President Uhuru Kenyatta’s directive to Attorney-General Githu Muigai to withdraw the controversial regulations on religious groups is timely.
Whereas there is merit in the desire to contain rogue religious leaders and groups and create sanity in a field that is increasingly being infiltrated by people of dubious character, the proposals were bound to create unnecessary tension between the faiths and the State.
Notably, Kenyans are concerned about the obsession among some religious groups with financial collections and ostentatious lifestyles that run counter to the doctrines of their faiths.
Further, some religious groups teach radical views and promote fanatical behaviour that undermines public security and morality. Many hide behind religion to commit heinous crimes.
However, that is no justification to control the faiths. Laws exist that deal with those aberrations.
Religion is a private and personal matter. It is protected by the Constitution that expressly prescribes that everyone has the right and freedom of worship. Any attempt to strictly regulate religious groups is an affront to the Constitution. Indeed, governments have no business getting involved in people’s spiritual affairs.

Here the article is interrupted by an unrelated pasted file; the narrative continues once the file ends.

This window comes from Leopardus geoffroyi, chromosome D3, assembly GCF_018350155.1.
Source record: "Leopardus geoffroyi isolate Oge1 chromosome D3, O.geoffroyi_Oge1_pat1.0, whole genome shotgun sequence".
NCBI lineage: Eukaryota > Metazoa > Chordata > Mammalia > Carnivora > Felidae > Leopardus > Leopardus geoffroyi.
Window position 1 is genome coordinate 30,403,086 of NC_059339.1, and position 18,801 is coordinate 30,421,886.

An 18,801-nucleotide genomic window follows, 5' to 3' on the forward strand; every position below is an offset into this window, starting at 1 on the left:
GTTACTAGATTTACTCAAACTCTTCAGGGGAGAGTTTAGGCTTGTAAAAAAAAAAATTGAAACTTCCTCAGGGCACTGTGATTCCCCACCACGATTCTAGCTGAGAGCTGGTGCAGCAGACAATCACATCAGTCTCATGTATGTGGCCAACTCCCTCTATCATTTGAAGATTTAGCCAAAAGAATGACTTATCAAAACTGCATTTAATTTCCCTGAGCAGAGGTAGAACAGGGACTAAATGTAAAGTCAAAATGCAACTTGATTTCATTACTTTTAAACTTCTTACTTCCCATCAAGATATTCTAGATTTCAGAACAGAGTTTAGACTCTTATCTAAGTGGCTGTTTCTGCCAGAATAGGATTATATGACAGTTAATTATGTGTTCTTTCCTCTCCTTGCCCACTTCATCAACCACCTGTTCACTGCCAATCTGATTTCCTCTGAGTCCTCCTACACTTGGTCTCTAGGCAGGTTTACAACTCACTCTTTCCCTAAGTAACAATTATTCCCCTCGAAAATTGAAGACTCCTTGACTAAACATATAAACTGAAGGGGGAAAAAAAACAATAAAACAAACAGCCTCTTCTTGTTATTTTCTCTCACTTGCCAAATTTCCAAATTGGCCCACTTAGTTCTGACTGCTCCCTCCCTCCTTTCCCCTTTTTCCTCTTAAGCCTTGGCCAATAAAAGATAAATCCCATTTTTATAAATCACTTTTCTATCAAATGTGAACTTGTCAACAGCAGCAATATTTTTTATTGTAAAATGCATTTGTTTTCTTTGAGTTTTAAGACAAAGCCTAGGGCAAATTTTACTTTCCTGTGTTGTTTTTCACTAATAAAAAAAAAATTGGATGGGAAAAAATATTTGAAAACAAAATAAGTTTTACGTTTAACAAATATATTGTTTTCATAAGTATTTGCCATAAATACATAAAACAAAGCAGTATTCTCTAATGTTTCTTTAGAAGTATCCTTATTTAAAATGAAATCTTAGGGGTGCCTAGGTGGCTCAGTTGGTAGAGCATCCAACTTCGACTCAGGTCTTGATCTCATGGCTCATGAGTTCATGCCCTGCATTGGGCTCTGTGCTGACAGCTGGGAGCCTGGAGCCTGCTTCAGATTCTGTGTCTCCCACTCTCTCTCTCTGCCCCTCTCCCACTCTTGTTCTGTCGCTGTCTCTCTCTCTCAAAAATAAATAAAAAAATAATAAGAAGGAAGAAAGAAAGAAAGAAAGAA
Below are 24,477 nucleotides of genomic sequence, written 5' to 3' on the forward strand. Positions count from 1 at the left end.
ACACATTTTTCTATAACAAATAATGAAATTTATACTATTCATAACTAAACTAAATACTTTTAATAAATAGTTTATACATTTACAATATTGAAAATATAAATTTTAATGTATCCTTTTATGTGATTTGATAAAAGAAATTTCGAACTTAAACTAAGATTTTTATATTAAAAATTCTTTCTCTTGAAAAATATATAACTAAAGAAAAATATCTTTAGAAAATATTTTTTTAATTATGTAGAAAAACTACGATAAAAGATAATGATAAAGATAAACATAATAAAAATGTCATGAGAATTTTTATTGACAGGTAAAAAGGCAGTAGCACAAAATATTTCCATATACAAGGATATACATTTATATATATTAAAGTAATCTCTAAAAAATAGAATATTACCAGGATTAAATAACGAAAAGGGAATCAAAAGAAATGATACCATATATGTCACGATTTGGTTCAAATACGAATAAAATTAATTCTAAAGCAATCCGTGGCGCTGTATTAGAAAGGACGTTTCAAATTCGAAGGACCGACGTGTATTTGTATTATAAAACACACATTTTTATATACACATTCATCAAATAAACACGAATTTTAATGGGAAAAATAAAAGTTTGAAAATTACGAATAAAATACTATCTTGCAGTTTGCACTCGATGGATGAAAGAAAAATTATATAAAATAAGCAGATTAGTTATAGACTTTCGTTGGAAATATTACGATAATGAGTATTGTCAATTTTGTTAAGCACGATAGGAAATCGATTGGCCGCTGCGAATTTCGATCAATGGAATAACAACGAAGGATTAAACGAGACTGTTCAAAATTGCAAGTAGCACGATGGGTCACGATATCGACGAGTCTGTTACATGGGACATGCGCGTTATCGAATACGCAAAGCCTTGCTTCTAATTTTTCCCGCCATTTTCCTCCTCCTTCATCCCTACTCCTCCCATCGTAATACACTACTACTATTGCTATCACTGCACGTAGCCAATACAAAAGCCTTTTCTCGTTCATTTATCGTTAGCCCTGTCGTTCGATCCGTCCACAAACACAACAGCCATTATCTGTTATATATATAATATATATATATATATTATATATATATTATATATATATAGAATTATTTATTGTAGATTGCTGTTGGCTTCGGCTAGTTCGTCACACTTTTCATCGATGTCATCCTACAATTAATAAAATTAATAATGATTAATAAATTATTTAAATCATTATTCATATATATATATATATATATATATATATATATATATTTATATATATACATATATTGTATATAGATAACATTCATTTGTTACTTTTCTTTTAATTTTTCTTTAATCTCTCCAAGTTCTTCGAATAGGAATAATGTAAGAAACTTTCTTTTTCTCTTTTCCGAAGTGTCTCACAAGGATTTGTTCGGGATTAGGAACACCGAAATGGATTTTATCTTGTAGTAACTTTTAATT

Looked at differently, the attempt to regulate religious organisations would have also been interpreted within an emerging pattern by the State to control independent groups.
The government has been pushing for laws to regulate civil society organisations. Other laws have been enacted in recent times that erode gains made in the past in regard to civil liberties and freedoms.
If the State must control the faiths, then as President Kenyatta directed, the AG must conduct extensive consultations with religious leaders and their faithful and agree on the rules.
Better still, the whole question of regulating religion should be thrown out because it is unconstitutional and an unnecessary intrusion into personal liberties.